Morrison is PGC KingPublished 12:00am Sunday, April 1, 2012
NATCHEZ — Though Jesse Morrison made a point to go out of state for college; he knows there’s no place like home.
And there’s nothing like reigning as Pilgrimage Garden Club King and donning a confederate uniform to remind him of that.
“Natchez is a unique town,” Morrison said.
Plus, it’s easier to get crawfish in Natchez than it is in Tuscaloosa, Ala., he said.
“Cheaper crawfish prices aren’t bad (in Natchez), and I kind of just I miss the culture a lot,” Morrison said.
A 2008 graduate of Cathedral High School, Morrison is currently a senior at the University of Alabama majoring in chemical and biological engineering.
Morrison moved to Natchez in first grade, and it wasn’t long before he was performing in the Historic Natchez Tableaux.
“My mom joined the garden club, and the fun began,” Morrison said.
Though Alabama isn’t too much of a stretch across the country, Morrison said after doing a little reflection, he decided he wanted to move out of state.
“It’s made me appreciate where I grew up and definitely consider moving back,” Morrison said.
In Tuscaloosa, Ala., Morrison is president of the American Institute of Chemical Engineers on his campus, has worked as a research assistant for his professor, serves on the judiciary board of his fraternity, Lambda Chi Alpha, and has volunteered with the organization Walk a Mile for Kids, among other service projects.
Morrison is a second-generation student at Alabama. Morrison’s parents, Timothy James Morrison and Blanche Morrison, graduated from Alabama in 1980 and 1981, respectively.
“The years of the Bear,” Morrison said, showing his fandom of the Tide’s late coach, Paul “Bear” Bryant.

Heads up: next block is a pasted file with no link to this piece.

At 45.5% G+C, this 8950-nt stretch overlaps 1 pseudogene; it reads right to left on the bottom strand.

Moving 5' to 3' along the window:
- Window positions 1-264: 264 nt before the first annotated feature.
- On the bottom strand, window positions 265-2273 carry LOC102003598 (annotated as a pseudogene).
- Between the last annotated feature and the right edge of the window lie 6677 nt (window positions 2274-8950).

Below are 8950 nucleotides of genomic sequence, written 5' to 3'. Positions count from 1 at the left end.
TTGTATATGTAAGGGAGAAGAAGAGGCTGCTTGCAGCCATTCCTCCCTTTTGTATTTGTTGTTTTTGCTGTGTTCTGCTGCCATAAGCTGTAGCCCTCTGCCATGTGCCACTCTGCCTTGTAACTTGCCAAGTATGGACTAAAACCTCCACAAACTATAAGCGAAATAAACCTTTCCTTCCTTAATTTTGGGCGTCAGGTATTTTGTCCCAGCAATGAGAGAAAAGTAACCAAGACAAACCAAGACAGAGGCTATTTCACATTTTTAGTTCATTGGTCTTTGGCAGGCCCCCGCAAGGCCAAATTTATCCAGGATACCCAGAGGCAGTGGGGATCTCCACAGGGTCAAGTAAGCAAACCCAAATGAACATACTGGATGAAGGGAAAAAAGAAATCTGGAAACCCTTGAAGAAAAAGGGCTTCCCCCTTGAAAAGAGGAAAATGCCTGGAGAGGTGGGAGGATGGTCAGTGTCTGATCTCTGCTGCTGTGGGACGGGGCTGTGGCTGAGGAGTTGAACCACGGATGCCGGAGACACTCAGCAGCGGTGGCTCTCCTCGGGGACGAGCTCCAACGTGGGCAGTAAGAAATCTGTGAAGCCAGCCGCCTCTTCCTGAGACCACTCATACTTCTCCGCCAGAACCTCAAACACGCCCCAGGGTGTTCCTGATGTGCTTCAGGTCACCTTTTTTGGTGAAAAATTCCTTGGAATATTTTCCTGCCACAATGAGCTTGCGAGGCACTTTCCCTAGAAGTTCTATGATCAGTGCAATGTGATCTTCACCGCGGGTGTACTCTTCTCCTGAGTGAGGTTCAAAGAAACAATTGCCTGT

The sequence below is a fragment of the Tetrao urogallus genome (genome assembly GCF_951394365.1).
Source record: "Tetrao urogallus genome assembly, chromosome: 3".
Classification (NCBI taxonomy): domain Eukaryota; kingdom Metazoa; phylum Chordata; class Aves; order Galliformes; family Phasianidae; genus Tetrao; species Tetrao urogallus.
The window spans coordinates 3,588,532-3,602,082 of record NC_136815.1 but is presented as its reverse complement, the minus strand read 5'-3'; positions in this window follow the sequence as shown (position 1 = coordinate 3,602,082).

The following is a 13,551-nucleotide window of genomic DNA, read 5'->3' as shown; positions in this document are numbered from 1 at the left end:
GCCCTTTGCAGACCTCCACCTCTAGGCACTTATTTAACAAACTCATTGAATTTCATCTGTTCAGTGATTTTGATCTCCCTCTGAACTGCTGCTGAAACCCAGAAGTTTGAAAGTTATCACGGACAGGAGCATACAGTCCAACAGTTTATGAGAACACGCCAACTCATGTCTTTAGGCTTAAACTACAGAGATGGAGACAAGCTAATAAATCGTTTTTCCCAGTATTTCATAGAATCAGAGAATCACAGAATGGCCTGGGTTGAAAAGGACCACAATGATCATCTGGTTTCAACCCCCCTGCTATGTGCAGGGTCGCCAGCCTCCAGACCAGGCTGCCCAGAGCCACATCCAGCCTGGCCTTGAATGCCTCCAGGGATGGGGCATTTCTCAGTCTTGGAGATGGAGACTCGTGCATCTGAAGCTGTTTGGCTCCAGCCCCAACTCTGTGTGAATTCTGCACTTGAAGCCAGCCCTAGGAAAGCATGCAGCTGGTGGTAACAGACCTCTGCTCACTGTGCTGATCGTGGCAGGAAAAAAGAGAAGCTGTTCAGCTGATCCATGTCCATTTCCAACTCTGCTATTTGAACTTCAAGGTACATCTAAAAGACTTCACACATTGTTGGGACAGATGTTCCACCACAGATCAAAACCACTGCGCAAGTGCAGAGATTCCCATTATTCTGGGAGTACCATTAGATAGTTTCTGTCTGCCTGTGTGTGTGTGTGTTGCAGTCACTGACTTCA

At Cathedral, Morrison was voted Mr. CHS, most versatile and class president. He was president of the National Honor Society and a member of the Key Club and Retreat Team.
Morrison lettered in football, soccer, baseball and was named to the Class 1-A All-State team in in baseball. Morrison has had aspirations of becoming a pediatrician ever since his childhood dream failed to pan out.
“I wanted to be a second-baseman for the Atlanta Braves, but that didn’t work out,” Morrison joked.
Morrison said he learned he loved working with children early on as a volunteer with vacation Bible schools in Natchez. And his work with children at college has added to the experience.
“(A career as a pediatrician) has always been in the back of my mind.”
Morrison is the grandson of Mr. and Mrs. Jimmy Morrison of Centre, Ala., Mrs. Kathryn Tidwell and the late Mr. Jessie R. Tidwell, both of Dothan, Ala.
He is a member of St. Mary Basilica and enjoys running, cooking, watching sports and visiting friends.
His past pageant participation includes the Picnic, Soiree, Soiree Lead his senior year and a 2011 court general.
V.V. Van Court of New Orleans originally made Morrison’s general’s uniform for Kevin Jenkins, a family friend and 1989 PGC King. Typical of those worn by Confederate generals during the Civil War, both the tunic and trousers are made of Confederate gray wool.
The tunic was designed with double rows of brass buttons down the front with gold bullion wreaths and the stars of a general on the lapel. Scrolls of gold braid decorate the sleeves, which end in gold trim at the cuffs. The trousers have a red satin stripe bordered by two gold stripes down each pant leg.
Around his waist, Morrison will wear a gold satin sash, which is adorned with red satin, red fringe and a sword belt. His C.S.A. brass belt buckle was a gift from his brothers, Ryan and Tyler. His sword, a gift from his parents, is a Civil War officer’s dress sword. It is made from carbon steel and features a dark wood grip inset with wired brass and four grandly swept bars of solid brass that served to protect the officer’s hand. The sword is encased in a steel sheath. Black leather boots and white gloves completed his costume.
Morrison said he looks forward to showing off Natchez to the 25 friends he’s invited to the ball and is honored to be representing his hometown as king.
“The tradition of Southern values and behavior are still really prominent,” Morrison said of Natchez.
“I’ve had friends who…really enjoy coming here because everyone is for the most part really welcoming and really willing to share the city with them.”
While Morrison will survive school and the Tableaux this season by making the road trip to Alabama after each performance, he said he can see himself settling back at home.
“There’s culture (in Natchez) I don’t think you get anywhere else,” he said.